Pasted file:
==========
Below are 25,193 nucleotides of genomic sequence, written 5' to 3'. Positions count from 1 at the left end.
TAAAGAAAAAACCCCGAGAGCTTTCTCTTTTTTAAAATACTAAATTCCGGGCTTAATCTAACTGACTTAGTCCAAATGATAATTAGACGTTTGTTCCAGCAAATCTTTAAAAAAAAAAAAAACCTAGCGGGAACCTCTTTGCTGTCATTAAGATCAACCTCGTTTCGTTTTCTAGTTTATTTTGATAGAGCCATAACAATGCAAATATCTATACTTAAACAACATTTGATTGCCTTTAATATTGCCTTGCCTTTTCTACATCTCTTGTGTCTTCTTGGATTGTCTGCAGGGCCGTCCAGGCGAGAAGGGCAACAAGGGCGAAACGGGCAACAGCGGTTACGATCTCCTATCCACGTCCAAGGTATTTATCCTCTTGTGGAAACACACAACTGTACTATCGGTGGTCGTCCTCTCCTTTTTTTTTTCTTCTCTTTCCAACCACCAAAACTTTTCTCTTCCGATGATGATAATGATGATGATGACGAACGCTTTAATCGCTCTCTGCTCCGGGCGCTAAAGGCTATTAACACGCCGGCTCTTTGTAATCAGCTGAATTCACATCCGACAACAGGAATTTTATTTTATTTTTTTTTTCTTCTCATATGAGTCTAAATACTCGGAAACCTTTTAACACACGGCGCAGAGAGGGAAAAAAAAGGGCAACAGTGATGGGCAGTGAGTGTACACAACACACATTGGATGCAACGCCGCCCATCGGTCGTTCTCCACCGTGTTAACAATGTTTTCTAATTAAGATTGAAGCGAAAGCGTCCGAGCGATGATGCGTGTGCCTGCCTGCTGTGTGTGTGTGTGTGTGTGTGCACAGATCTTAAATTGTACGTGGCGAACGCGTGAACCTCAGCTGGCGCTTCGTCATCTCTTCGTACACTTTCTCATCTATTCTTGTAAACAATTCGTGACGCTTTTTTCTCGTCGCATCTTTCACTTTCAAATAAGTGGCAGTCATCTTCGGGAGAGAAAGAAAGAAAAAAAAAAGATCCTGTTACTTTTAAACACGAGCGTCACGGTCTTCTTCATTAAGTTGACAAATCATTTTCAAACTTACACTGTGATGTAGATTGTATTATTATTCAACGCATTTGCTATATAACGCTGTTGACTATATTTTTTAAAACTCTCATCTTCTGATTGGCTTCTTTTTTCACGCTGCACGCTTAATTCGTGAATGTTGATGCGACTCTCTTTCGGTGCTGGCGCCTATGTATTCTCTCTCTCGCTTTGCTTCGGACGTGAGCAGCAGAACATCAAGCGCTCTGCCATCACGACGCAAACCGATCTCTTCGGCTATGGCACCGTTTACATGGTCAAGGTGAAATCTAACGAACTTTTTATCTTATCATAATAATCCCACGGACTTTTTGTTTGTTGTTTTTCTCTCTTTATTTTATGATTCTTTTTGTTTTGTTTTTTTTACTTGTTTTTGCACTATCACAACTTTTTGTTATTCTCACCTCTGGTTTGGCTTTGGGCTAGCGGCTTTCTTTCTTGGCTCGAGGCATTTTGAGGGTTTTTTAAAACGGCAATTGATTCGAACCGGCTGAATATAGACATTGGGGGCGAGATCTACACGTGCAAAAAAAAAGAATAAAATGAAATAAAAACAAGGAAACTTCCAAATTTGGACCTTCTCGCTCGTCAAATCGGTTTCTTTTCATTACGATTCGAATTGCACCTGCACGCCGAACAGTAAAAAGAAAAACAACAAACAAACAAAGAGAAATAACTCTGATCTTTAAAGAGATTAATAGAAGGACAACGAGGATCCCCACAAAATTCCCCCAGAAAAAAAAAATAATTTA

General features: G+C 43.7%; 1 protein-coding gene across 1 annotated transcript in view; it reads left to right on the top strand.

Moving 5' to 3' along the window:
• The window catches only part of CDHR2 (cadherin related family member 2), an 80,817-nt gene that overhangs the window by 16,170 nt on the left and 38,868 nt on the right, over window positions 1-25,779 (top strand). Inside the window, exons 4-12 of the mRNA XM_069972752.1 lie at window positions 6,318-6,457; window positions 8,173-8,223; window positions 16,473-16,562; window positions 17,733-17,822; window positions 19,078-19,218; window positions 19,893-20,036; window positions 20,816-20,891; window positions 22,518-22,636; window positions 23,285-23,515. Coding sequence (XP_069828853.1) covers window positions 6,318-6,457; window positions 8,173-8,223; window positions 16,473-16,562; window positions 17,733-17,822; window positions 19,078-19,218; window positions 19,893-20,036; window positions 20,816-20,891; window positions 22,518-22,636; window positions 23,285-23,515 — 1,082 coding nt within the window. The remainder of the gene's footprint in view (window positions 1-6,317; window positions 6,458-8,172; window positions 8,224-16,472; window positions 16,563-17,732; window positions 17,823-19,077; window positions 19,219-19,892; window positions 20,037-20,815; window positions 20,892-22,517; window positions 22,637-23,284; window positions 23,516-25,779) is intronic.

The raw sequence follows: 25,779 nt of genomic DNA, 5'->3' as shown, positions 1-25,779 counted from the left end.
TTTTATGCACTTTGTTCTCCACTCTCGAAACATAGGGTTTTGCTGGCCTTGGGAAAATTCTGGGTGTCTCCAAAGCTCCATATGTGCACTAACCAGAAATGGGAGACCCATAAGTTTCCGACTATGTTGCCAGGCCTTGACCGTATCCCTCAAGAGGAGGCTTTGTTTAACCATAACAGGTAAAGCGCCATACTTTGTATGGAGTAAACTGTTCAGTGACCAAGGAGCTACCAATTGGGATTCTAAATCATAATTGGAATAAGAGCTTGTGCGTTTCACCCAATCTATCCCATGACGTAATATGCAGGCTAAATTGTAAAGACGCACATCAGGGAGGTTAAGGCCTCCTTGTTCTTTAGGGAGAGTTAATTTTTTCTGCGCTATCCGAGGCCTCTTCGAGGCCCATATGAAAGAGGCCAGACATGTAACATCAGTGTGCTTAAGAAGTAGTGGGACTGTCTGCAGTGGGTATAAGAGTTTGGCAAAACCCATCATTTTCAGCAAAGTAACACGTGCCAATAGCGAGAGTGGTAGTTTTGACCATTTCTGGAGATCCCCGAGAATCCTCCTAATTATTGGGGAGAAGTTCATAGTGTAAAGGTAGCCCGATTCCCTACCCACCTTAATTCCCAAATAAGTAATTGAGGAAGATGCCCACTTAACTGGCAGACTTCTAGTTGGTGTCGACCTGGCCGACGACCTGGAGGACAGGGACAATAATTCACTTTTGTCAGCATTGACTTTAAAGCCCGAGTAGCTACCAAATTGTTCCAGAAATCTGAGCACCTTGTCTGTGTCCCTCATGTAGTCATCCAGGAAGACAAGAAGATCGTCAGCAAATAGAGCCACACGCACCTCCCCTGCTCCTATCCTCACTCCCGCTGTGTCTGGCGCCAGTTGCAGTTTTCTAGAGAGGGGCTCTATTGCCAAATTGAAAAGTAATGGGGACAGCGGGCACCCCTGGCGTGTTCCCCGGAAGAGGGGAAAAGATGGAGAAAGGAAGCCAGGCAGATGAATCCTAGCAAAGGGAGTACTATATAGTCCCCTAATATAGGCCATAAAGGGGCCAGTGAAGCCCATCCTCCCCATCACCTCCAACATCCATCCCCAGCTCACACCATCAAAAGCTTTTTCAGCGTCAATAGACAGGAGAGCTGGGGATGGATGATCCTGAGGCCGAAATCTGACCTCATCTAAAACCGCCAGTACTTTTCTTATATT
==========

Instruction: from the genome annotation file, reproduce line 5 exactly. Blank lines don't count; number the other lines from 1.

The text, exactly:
• The window catches only part of CDHR2 (cadherin related family member 2), an 80,817-nt gene that overhangs the window by 16,170 nt on the left and 38,868 nt on the right, over window positions 1-25,779 (top strand). Inside the window, exons 4-12 of the mRNA XM_069972752.1 lie at window positions 6,318-6,457; window positions 8,173-8,223; window positions 16,473-16,562; window positions 17,733-17,822; window positions 19,078-19,218; window positions 19,893-20,036; window positions 20,816-20,891; window positions 22,518-22,636; window positions 23,285-23,515. Coding sequence (XP_069828853.1) covers window positions 6,318-6,457; window positions 8,173-8,223; window positions 16,473-16,562; window positions 17,733-17,822; window positions 19,078-19,218; window positions 19,893-20,036; window positions 20,816-20,891; window positions 22,518-22,636; window positions 23,285-23,515 — 1,082 coding nt within the window. The remainder of the gene's footprint in view (window positions 1-6,317; window positions 6,458-8,172; window positions 8,224-16,472; window positions 16,563-17,732; window positions 17,823-19,077; window positions 19,219-19,892; window positions 20,037-20,815; window positions 20,892-22,517; window positions 22,637-23,284; window positions 23,516-25,779) is intronic.